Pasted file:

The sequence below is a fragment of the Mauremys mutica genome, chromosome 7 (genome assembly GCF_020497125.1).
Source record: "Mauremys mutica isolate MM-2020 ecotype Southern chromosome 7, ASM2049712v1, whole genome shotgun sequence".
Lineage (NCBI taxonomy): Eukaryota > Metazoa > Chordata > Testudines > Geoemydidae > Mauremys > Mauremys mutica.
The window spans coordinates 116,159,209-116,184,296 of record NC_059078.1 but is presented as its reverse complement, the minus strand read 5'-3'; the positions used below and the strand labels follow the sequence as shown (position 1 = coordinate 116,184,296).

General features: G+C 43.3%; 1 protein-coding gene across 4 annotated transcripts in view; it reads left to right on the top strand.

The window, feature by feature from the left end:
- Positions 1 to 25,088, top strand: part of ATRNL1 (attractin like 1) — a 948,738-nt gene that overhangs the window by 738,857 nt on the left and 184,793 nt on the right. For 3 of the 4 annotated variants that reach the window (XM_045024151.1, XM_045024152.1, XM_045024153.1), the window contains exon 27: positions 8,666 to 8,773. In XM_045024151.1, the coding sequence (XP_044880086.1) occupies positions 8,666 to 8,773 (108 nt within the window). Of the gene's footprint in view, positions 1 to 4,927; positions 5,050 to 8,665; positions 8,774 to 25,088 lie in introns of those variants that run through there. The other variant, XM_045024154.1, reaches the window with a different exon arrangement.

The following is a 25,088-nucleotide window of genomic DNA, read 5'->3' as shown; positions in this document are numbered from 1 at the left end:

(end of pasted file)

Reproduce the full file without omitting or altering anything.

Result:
The sequence below is a fragment of the Mauremys mutica genome, chromosome 7 (genome assembly GCF_020497125.1).
Source record: "Mauremys mutica isolate MM-2020 ecotype Southern chromosome 7, ASM2049712v1, whole genome shotgun sequence".
Lineage (NCBI taxonomy): Eukaryota > Metazoa > Chordata > Testudines > Geoemydidae > Mauremys > Mauremys mutica.
The window spans coordinates 116,159,209-116,184,296 of record NC_059078.1 but is presented as its reverse complement, the minus strand read 5'-3'; the positions used below and the strand labels follow the sequence as shown (position 1 = coordinate 116,184,296).

General features: G+C 43.3%; 1 protein-coding gene across 4 annotated transcripts in view; it reads left to right on the top strand.

The window, feature by feature from the left end:
- Positions 1 to 25,088, top strand: part of ATRNL1 (attractin like 1) — a 948,738-nt gene that overhangs the window by 738,857 nt on the left and 184,793 nt on the right. For 3 of the 4 annotated variants that reach the window (XM_045024151.1, XM_045024152.1, XM_045024153.1), the window contains exon 27: positions 8,666 to 8,773. In XM_045024151.1, the coding sequence (XP_044880086.1) occupies positions 8,666 to 8,773 (108 nt within the window). Of the gene's footprint in view, positions 1 to 4,927; positions 5,050 to 8,665; positions 8,774 to 25,088 lie in introns of those variants that run through there. The other variant, XM_045024154.1, reaches the window with a different exon arrangement.

The following is a 25,088-nucleotide window of genomic DNA, read 5'->3' as shown; positions in this document are numbered from 1 at the left end: